Diverse, creative and innovative educational approaches are underway, with major government funding attesting to their import. For ecologists, most of the energy applications centered on sustainability issues, and focused on climate change caused by fossil fuel development. Emerging considerations include direct impacts of energy development and transmission on ecosystems. Conversely, energy literacies should consider the role of ecology, given the ecological impacts involved in decisions about energy extraction and transport. General public audiences including environmental, faith-based and environmental justice communities are increasingly considering environmental dimensions in energy decisions and policy outreach but often on single, time-sensitive issues. Adult education would benefit from a more comprehensive integration of energy and ecology.

We propose that including an explicit ecology dimension in the energy literacies, and similarly involving energy application in the ecology literacies, would be synergistic and allow these inclusive and inherently interdisciplinary fields to flourish and best serve our educational goals of achieving an informed citizenry.

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Teacher Professional Learning Communities for Sustainability: Supporting STEM in Learning Gardens in Low-Income Schools

By Sybil S. Kelley and Dilafruz Williams

In order to address the ecological and social problems of sustainability in our modern times, citizens need to be empowered with an understanding of science, technology, engineering, and math (STEM) concepts and practices. Furthermore, STEM must be democratized and taught in life-giving and life-sustaining ways that include all students instead of the small fraction of “high achievers” and limited to the “potential” scientists, engineers, and mathematicians. At present, K-12 students and their teachers rarely have the opportunity to learn beyond their concrete school walls and to reconnect with nature, exacerbating their disconnection of STEM from real life and hence sustainability. We believe that engagement with school grounds and gardens and the very soils on which learning takes place can provide simple yet authentic day-to-day educational experiences that can bring mindfulness of lessons related to the cycles of life and death and to the interplay of justice and power in our communities. To transform teaching and learning in the classroom, teachers need different learning experiences that provide them with the time, space, and appropriate supports to translate their learning into teaching practice making education relevant to life. School gardens provide a rich context for learning both for teachers and students by embracing experiential, integrated, and collaborative learning. This study highlights an example of a summer program that involved teachers in hands-on education related to STEM in the learning gardens at four low-income schools in southeast Portland representing the growing ethnic, linguistic, and cultural diversity of the districts in the metropolitan area. Teacher voices capture the essence of learning STEM in the learning gardens, and also address issues of social and environmental justice.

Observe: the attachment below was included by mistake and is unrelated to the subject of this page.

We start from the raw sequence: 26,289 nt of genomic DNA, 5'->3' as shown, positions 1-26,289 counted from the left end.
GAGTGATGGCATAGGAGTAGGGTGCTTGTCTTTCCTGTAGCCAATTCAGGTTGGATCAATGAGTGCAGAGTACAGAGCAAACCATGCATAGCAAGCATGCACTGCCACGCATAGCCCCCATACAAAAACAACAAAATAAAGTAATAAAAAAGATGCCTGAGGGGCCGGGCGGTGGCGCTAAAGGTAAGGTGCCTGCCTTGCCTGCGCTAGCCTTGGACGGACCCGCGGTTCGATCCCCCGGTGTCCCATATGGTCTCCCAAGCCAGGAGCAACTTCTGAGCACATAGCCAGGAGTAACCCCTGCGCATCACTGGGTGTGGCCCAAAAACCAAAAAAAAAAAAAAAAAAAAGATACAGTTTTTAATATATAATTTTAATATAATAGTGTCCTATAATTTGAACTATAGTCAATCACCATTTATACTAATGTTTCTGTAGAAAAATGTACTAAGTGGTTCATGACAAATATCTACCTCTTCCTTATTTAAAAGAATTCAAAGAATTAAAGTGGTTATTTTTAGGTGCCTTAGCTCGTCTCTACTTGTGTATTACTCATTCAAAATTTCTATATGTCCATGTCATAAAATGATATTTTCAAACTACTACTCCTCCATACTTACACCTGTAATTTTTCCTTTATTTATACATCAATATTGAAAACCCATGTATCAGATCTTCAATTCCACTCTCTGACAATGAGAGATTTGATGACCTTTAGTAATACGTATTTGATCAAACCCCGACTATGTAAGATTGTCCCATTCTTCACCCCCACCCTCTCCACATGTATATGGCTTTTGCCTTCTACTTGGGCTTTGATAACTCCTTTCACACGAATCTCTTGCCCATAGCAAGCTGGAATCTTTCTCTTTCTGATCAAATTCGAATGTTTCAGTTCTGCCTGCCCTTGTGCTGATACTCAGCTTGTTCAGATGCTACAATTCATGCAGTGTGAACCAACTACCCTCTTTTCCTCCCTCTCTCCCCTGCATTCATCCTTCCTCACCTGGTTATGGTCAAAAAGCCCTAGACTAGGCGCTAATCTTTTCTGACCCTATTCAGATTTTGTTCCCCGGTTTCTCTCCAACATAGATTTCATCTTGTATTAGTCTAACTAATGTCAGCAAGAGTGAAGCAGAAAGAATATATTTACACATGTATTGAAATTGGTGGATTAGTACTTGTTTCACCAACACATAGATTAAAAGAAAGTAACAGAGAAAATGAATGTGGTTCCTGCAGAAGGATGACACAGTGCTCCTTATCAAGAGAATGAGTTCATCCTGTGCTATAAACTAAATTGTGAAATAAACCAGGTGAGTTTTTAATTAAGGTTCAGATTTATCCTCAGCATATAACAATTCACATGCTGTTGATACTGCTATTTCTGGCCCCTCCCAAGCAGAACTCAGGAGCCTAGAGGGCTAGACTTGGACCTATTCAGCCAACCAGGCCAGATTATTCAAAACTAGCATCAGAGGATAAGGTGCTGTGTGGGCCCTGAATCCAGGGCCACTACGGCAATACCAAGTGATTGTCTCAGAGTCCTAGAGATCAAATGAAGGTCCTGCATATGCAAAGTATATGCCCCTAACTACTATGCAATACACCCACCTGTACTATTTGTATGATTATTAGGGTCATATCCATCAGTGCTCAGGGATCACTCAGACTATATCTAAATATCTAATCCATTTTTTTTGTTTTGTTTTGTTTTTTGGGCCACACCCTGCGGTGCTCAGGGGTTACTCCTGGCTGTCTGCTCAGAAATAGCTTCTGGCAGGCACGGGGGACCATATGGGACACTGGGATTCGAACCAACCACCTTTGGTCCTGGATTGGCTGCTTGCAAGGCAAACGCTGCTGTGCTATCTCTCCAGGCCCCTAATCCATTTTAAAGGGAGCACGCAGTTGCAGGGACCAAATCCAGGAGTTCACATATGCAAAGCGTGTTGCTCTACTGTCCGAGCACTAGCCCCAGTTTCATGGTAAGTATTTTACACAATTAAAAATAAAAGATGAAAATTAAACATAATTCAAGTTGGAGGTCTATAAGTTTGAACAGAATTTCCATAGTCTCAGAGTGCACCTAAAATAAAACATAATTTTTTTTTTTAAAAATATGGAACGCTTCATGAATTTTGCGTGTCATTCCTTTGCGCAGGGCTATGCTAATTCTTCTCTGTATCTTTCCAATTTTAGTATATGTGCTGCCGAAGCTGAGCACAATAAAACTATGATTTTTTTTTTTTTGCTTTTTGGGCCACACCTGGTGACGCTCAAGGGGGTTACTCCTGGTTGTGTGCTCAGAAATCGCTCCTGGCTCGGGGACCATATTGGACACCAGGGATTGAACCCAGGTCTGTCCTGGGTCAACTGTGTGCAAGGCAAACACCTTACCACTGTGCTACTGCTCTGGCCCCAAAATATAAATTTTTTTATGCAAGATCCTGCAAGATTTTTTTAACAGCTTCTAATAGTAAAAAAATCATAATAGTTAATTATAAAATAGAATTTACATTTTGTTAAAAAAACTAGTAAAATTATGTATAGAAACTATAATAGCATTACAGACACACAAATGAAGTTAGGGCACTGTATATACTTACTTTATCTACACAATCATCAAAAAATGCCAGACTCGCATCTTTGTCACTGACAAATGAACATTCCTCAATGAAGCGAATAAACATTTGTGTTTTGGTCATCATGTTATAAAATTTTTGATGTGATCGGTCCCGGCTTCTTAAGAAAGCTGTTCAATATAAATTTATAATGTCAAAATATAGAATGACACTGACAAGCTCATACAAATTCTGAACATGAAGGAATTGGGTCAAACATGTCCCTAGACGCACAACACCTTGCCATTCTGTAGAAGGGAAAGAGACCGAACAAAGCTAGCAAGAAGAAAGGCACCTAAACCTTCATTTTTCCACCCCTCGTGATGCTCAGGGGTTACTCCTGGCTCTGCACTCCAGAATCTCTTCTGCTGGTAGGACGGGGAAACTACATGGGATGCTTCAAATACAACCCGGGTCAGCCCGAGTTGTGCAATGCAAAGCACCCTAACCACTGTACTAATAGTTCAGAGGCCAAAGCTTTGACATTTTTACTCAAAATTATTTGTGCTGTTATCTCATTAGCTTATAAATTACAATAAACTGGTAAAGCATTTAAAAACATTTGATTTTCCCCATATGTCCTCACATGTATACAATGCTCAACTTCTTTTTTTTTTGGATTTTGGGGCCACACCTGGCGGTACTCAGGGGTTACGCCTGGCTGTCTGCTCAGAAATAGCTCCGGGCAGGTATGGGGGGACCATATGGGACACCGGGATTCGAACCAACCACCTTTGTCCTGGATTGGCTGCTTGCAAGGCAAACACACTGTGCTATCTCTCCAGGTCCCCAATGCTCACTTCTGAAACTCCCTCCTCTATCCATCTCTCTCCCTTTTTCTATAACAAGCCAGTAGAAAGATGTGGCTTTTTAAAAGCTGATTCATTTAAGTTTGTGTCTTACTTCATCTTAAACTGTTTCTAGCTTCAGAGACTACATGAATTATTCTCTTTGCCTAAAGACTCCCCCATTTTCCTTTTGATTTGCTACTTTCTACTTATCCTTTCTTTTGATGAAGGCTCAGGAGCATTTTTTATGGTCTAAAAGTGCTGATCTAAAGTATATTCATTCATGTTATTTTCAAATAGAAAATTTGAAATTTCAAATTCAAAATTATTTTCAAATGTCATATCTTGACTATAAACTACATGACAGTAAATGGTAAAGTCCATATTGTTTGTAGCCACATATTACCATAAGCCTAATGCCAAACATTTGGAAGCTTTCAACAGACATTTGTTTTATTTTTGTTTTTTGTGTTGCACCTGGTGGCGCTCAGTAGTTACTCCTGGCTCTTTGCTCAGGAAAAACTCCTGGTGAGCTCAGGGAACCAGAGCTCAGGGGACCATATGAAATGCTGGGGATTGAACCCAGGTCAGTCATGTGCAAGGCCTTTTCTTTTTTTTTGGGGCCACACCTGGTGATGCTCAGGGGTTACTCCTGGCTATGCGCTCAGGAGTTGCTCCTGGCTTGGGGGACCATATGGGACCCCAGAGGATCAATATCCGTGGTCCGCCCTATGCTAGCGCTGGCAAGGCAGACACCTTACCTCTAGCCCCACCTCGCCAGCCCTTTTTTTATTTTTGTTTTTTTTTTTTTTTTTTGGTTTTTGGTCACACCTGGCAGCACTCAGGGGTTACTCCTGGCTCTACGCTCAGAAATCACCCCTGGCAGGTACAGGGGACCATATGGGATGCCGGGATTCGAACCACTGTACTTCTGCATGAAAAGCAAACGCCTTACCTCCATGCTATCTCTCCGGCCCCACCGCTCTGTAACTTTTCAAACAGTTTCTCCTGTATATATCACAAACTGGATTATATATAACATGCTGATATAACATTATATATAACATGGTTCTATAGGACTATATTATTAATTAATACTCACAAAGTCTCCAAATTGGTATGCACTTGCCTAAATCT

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Women and Nontraditional Fields: A Comprehensive Review

By Roofia Galeshi

PDF: Galeshi Winter2013 Abstract:  This literature-based report aims to synthesis and summarize the existing research on female’s (meaning adult women and girls) propensity for enrolling and continuing in the science, technology, engineering, and mathematics (STEM) fields at through university level. To create and maintain a sustainable future, it is essential to support females enroll and […]